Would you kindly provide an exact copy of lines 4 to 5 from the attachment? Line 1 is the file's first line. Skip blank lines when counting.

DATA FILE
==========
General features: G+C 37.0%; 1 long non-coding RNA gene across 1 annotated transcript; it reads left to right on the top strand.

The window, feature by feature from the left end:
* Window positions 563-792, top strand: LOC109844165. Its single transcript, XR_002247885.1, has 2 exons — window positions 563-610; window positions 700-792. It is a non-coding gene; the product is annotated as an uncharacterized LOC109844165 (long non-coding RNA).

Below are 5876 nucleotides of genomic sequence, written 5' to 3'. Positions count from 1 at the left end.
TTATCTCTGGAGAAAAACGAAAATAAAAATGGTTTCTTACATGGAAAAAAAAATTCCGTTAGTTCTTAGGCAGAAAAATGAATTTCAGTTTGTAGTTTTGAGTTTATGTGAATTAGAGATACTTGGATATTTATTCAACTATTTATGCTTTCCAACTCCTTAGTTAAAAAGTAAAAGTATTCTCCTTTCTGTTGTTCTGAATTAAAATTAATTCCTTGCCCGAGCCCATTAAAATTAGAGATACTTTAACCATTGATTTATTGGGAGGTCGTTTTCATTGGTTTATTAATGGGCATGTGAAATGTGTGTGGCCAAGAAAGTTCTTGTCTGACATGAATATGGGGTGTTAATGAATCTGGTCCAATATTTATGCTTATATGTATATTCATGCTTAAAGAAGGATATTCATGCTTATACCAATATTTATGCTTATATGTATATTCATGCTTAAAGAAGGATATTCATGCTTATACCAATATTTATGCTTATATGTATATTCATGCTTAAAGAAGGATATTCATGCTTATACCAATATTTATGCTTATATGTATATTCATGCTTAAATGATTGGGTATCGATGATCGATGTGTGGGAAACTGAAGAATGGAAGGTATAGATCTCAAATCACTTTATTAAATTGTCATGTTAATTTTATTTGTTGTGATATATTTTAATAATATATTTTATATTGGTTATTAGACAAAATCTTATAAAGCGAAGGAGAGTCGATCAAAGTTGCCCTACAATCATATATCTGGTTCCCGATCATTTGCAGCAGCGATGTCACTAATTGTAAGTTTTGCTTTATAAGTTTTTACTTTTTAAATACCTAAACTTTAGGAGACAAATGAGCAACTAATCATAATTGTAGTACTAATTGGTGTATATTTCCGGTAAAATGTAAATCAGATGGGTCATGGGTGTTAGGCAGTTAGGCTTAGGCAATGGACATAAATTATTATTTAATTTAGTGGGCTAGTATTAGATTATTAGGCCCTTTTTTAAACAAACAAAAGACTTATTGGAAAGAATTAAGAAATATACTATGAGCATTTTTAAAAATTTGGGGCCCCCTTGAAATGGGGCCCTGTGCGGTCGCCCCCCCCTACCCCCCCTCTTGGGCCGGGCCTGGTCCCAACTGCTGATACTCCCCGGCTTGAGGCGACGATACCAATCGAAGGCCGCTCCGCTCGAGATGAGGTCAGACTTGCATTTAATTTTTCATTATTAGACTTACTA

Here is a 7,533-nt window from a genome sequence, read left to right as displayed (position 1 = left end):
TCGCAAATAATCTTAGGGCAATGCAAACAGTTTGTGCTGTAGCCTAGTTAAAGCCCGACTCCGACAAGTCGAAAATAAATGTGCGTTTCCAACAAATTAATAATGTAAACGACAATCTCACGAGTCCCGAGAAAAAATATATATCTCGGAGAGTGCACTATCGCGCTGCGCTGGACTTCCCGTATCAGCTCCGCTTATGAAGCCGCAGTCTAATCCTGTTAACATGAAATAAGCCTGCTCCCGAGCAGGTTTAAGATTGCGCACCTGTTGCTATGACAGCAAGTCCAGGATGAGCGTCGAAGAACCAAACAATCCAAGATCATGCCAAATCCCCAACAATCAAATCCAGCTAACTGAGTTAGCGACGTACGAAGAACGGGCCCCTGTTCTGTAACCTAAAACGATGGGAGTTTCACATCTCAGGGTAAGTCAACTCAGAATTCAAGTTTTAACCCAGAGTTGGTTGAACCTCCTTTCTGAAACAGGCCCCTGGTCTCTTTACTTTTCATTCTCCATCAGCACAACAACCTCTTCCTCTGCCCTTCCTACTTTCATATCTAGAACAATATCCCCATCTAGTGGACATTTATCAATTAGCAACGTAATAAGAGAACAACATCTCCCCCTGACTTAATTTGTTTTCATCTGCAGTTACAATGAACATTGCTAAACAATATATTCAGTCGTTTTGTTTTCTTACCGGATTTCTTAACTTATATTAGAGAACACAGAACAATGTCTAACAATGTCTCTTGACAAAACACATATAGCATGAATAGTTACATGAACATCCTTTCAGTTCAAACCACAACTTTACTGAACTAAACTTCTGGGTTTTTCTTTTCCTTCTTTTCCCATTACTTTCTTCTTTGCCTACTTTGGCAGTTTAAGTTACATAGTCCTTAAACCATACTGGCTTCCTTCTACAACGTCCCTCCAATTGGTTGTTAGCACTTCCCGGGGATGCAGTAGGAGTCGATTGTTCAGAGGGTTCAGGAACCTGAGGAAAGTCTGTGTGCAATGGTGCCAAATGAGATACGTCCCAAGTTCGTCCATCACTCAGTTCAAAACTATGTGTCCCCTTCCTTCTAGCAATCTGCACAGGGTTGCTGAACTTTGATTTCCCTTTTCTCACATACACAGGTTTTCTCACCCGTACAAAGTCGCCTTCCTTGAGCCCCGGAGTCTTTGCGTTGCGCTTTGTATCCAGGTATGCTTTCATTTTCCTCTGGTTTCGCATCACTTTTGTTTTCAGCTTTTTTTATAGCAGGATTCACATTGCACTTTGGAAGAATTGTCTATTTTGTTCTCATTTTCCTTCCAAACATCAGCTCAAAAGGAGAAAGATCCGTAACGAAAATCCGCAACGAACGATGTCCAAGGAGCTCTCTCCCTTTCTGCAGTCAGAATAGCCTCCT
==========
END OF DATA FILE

Below are 5876 nucleotides of genomic sequence, written 5' to 3'. Positions count from 1 at the left end.
TTATCTCTGGAGAAAAACGAAAATAAAAATGGTTTCTTACATGGAAAAAAAAATTCCGTTAGTTCTTAGGCAGAAAAATGAATTTCAGTTTGTAGTTTTGAGTTTATGTGAATTAGAGATACTTGGATATTTATTCAACTATTTATGCTTTCCAACTCCTTAGTTAAAAAGTAAAAGTATTCTCCTTTCTGTTGTTCTGAATTAAAATTAATTCCTTGCCCGAGCCCATTAAAATTAGAGATACTTTAACCATTGATTTATTGGGAGGTCGTTTTCATTGGTTTATTAATGGGCATGTGAAATGTGTGTGGCCAAGAAAGTTCTTGTCTGACATGAATATGGGGTGTTAATGAATCTGGTCCAATATTTATGCTTATATGTATATTCATGCTTAAAGAAGGATATTCATGCTTATACCAATATTTATGCTTATATGTATATTCATGCTTAAAGAAGGATATTCATGCTTATACCAATATTTATGCTTATATGTATATTCATGCTTAAAGAAGGATATTCATGCTTATACCAATATTTATGCTTATATGTATATTCATGCTTAAATGATTGGGTATCGATGATCGATGTGTGGGAAACTGAAGAATGGAAGGTATAGATCTCAAATCACTTTATTAAATTGTCATGTTAATTTTATTTGTTGTGATATATTTTAATAATATATTTTATATTGGTTATTAGACAAAATCTTATAAAGCGAAGGAGAGTCGATCAAAGTTGCCCTACAATCATATATCTGGTTCCCGATCATTTGCAGCAGCGATGTCACTAATTGTAAGTTTTGCTTTATAAGTTTTTACTTTTTAAATACCTAAACTTTAGGAGACAAATGAGCAACTAATCATAATTGTAGTACTAATTGGTGTATATTTCCGGTAAAATGTAAATCAGATGGGTCATGGGTGTTAGGCAGTTAGGCTTAGGCAATGGACATAAATTATTATTTAATTTAGTGGGCTAGTATTAGATTATTAGGCCCTTTTTTAAACAAACAAAAGACTTATTGGAAAGAATTAAGAAATATACTATGAGCATTTTTAAAAATTTGGGGCCCCCTTGAAATGGGGCCCTGTGCGGTCGCCCCCCCCTACCCCCCCTCTTGGGCCGGGCCTGGTCCCAACTGCTGATACTCCCCGGCTTGAGGCGACGATACCAATCGAAGGCCGCTCCGCTCGAGATGAGGTCAGACTTGCATTTAATTTTTCATTATTAGACTTACTA